Why Vision Matters as a Creative Small Business Owner

Although office workers at large and small businesses still banged out letters and memos on electric typewriters during the 1970s, word processors were starting to emerge. Dr. An Wang, co-founder of Wang Laboratories, had the vision to create some of the more popular word processors of the decade. Ten years later, when personal computers emerged, replacing word processors, Dr. Wang failed to see how quickly PCs were emerging and jumped aboard the market shift too late.

Vision Won’t Allow Creative Small Business Owners to Rest on Laurels

Unlike Dr. Wang and other former-giants in the computer industry, Bill Gates, a young Harvard University drop-out, saw that computer software was where the real progress would take place over the coming years. He created Microsoft, started developing and selling computer software packages and licenses to major corporations, schools and consumers and stepped into business history. He was right.

But even the sales of computer software would slow more than a decade later as the Internet emerged. As he had been years before when he launched the MAC, Steve Jobs was ready. People stood in line to get Apple’s iPhone, an electronic device that connected to personal computers and the Internet, allowing owners to download music, movies, get weather updates, directions and more with the click of a button.

Clearly, it takes vision to foresee major market and industry shifts. It takes vision to know how long it will be before hot products start to cool off. Creative small business owners who have vision are always creating, looking for the next thing. They know to rest on their laurels is to invite the long, slow march toward the decline of a small business.

Trust Instincts and Inner Promptings to Thrive as a Small Business Owner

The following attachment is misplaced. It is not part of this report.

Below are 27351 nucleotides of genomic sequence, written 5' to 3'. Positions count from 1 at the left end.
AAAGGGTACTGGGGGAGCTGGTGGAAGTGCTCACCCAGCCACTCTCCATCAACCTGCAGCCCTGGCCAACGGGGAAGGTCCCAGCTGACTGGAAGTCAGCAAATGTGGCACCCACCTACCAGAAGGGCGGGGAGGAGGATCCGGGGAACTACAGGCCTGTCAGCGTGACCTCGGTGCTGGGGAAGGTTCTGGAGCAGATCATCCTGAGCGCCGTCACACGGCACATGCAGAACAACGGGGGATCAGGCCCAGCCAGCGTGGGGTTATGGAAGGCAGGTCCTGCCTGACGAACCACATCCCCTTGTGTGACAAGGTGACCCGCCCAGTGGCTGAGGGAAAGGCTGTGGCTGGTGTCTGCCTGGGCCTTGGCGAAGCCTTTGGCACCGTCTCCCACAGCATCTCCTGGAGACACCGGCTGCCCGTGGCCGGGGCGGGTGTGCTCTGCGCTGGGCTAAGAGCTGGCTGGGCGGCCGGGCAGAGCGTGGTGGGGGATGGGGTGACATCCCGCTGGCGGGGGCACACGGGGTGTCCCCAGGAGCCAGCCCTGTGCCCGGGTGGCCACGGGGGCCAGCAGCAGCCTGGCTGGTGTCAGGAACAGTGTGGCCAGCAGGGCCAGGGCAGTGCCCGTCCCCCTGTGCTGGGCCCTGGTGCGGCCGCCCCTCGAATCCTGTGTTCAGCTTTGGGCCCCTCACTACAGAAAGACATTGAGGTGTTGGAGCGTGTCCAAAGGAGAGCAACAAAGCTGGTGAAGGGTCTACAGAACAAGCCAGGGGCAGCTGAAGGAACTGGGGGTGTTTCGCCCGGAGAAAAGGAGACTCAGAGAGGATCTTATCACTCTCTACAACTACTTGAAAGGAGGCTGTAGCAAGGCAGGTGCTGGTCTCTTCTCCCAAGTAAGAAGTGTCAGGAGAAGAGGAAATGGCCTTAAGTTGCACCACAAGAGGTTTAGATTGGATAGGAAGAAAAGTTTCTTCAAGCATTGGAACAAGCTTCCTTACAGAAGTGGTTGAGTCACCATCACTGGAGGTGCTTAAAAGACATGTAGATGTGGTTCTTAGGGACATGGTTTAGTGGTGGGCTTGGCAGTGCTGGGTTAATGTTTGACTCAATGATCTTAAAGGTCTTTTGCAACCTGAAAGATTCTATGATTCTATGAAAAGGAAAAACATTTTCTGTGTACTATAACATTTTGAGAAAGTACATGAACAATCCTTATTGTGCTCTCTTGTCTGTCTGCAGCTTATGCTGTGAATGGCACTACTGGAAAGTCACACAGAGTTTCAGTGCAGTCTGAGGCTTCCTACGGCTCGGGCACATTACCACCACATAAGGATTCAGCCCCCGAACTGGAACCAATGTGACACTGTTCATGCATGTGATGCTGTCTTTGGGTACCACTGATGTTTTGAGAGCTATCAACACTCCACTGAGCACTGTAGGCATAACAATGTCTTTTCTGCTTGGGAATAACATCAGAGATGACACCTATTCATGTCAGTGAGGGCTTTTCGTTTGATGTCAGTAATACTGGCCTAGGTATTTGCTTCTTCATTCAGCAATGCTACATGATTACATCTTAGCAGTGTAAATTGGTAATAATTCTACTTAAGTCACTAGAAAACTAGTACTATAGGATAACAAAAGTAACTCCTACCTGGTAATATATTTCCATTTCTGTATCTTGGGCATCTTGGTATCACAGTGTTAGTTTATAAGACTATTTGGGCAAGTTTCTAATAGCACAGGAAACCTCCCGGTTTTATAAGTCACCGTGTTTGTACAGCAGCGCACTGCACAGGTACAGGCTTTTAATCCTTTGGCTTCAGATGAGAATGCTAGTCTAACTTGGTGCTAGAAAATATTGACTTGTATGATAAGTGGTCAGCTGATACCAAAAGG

Believe it or not, it’s not necessary to manage teams to exercise vision as a small business owner. It is necessary to trust your instincts and inner promptings. One of the best ways to do this is to take calculated risks. Follow inner guidance and make a new business decision. Measure the results of your decision, watching where it leads.

For example, if you feel guided to open a record store, you might decide to get a one year lease at a location heavily trafficked by college students, add Internet hook-ups so students can work on school papers at one of the five to six computers you rent at the back of your store. Rather than just sell CDs (which are slowly fading) you could also sell prepaid calling cards with ringtones, music magazines, iPods, iPod accessories, headphones and do in-store interviews and CD autograph sessions with local and regional music artists. Create a website for your record store and set up message boards where store visitors can discuss concerts, new music, etc. online as well as download digital music at reduced rates. Start letting artists play two to three songs live at your store, and you might become the “place to be.”

Inner Vision is a Key to Your Future

Your mind really is a huge part of your ticket to a marvelous future. Confidence, measurable risk taking and vision can help you achieve your loftiest dreams. Inner vision can allow you to see where you’re going, what’s ahead. Seneca may have said it best when he said, “To the person who does not know where he wants to go there is no favorable wind.”

It also takes vision to lead the people that make up your creative small business. These people are looking to you for guidance and leadership. They want to believe that you know which direction to move in, leading the entire organization toward greater success. As Ralph Lauren said, “A leader has the vision and conviction that a dream can be achieved. He inspires the power and energy to get it done.”

You’re going to need vision throughout the duration of your career as a creative small business owner. Continue to use vision after you step down as chairperson of your company and you can enter a new and rewarding phase of your life.

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